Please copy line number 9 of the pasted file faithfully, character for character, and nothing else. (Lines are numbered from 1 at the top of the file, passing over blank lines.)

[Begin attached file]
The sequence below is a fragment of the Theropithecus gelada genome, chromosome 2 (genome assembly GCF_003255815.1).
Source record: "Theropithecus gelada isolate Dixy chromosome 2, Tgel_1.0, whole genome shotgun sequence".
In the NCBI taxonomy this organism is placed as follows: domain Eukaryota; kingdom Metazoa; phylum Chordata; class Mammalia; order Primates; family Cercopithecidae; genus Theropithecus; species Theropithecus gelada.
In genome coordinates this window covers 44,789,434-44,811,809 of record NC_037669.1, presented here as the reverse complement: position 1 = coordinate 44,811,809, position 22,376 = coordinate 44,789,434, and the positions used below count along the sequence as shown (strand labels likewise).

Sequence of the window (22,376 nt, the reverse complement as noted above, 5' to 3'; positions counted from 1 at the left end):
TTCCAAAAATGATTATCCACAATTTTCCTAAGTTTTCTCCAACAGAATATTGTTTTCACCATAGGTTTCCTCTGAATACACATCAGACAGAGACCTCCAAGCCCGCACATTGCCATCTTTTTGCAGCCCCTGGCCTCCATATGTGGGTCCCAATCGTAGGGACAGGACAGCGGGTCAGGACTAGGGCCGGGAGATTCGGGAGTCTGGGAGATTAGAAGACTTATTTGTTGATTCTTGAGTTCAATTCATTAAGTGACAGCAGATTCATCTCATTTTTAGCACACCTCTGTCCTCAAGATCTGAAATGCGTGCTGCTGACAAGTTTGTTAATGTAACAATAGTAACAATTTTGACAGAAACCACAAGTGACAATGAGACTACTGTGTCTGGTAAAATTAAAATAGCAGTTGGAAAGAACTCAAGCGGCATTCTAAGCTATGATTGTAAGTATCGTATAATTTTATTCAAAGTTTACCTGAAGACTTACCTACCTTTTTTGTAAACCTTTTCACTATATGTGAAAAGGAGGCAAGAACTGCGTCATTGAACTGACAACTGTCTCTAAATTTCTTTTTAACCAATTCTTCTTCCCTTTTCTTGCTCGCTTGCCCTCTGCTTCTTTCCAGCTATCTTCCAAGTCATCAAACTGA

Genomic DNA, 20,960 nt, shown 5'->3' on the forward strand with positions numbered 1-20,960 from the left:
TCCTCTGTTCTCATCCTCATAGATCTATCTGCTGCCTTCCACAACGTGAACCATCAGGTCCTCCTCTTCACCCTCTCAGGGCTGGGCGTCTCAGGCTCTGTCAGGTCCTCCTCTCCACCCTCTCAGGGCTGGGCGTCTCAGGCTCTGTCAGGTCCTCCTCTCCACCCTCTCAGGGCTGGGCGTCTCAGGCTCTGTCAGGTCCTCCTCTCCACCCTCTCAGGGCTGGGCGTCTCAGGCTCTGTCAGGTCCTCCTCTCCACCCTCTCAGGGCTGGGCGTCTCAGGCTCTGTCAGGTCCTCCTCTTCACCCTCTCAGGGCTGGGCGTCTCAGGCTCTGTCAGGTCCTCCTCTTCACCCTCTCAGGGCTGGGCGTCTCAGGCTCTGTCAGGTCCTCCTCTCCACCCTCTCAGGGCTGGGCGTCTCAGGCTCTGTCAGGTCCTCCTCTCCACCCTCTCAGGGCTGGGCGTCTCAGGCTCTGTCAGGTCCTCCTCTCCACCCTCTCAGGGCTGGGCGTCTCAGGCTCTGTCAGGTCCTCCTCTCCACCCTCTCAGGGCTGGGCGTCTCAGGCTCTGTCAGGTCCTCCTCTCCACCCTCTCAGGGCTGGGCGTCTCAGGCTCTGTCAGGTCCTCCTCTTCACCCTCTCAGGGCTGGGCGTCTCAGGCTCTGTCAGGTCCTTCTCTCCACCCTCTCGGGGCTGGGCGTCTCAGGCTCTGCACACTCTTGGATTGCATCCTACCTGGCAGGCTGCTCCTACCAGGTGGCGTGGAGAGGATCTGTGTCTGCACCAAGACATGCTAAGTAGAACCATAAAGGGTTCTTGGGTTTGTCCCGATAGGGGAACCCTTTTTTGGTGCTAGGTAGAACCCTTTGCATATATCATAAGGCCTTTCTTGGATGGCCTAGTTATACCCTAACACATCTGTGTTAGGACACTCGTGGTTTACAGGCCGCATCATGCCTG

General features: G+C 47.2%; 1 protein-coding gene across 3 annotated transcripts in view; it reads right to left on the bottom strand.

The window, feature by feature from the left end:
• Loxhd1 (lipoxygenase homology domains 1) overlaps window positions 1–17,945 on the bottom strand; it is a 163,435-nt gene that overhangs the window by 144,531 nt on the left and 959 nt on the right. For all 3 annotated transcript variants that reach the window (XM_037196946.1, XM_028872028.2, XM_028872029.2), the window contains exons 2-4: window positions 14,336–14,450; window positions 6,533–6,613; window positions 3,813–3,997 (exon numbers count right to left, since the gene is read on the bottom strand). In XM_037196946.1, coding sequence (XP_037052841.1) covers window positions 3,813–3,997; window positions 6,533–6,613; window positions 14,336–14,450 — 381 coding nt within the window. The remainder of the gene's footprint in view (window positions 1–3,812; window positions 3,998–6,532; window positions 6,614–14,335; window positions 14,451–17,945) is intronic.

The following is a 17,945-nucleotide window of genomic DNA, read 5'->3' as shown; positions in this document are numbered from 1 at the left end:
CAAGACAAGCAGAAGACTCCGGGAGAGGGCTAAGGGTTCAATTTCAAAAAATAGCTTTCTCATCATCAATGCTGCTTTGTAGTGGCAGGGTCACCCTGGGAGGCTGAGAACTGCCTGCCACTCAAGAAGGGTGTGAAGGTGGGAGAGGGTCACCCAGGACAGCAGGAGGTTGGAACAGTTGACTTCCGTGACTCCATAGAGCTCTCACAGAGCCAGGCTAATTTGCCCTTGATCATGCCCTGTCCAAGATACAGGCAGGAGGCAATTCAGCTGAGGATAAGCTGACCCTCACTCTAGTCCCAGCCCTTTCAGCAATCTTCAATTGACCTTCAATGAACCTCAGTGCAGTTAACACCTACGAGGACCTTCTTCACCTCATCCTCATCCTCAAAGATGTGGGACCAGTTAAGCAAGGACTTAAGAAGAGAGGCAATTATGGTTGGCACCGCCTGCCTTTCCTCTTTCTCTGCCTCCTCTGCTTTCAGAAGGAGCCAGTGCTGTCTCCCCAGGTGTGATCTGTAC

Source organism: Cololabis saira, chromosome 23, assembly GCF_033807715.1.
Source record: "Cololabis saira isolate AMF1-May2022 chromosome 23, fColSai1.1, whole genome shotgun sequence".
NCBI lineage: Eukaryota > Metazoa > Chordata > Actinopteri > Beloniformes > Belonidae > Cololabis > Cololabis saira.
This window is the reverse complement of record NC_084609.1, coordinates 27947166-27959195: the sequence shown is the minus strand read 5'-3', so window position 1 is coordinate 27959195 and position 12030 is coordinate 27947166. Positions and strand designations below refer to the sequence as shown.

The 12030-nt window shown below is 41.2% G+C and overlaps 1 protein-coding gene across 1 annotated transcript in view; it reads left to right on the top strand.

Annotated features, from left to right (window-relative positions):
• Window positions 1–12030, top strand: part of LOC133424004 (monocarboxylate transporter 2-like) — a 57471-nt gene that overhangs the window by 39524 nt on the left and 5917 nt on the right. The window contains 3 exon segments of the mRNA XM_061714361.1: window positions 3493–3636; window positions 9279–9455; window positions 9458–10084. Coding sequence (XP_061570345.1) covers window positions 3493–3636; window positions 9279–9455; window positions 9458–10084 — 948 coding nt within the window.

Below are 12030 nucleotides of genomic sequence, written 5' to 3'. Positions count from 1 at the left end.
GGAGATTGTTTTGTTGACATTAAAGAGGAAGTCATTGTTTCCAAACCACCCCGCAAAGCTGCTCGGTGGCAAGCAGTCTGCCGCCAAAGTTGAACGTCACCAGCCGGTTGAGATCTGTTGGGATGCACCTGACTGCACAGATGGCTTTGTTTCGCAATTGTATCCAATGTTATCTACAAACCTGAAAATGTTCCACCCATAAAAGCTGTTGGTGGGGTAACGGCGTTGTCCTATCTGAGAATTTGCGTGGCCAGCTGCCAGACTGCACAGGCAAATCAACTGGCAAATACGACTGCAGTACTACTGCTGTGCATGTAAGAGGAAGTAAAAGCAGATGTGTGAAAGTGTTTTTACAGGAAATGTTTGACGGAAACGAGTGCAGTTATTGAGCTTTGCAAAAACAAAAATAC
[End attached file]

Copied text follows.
General features: G+C 47.2%; 1 protein-coding gene across 3 annotated transcripts in view; it reads right to left on the bottom strand.